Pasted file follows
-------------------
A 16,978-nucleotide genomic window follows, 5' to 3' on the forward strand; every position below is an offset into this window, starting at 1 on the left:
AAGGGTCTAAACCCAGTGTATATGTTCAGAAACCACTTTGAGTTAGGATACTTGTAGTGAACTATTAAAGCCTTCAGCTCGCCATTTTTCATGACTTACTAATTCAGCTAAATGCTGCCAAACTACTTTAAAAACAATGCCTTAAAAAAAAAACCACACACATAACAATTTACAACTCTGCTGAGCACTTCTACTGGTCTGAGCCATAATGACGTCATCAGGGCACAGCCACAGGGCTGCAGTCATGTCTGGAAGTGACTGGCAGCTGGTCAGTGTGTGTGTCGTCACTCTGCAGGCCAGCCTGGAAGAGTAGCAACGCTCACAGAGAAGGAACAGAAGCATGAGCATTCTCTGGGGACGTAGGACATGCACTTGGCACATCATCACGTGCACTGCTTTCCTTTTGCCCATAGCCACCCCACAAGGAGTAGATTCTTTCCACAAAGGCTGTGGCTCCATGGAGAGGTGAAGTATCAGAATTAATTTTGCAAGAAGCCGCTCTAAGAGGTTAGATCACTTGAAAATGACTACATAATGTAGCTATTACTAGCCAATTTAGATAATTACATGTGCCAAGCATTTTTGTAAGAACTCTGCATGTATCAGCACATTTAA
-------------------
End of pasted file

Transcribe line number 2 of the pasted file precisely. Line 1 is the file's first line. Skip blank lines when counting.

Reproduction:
AAGGGTCTAAACCCAGTGTATATGTTCAGAAACCACTTTGAGTTAGGATACTTGTAGTGAACTATTAAAGCCTTCAGCTCGCCATTTTTCATGACTTACTAATTCAGCTAAATGCTGCCAAACTACTTTAAAAACAATGCCTTAAAAAAAAAACCACACACATAACAATTTACAACTCTGCTGAGCACTTCTACTGGTCTGAGCCATAATGACGTCATCAGGGCACAGCCACAGGGCTGCAGTCATGTCTGGAAGTGACTGGCAGCTGGTCAGTGTGTGTGTCGTCACTCTGCAGGCCAGCCTGGAAGAGTAGCAACGCTCACAGAGAAGGAACAGAAGCATGAGCATTCTCTGGGGACGTAGGACATGCACTTGGCACATCATCACGTGCACTGCTTTCCTTTTGCCCATAGCCACCCCACAAGGAGTAGATTCTTTCCACAAAGGCTGTGGCTCCATGGAGAGGTGAAGTATCAGAATTAATTTTGCAAGAAGCCGCTCTAAGAGGTTAGATCACTTGAAAATGACTACATAATGTAGCTATTACTAGCCAATTTAGATAATTACATGTGCCAAGCATTTTTGTAAGAACTCTGCATGTATCAGCACATTTAA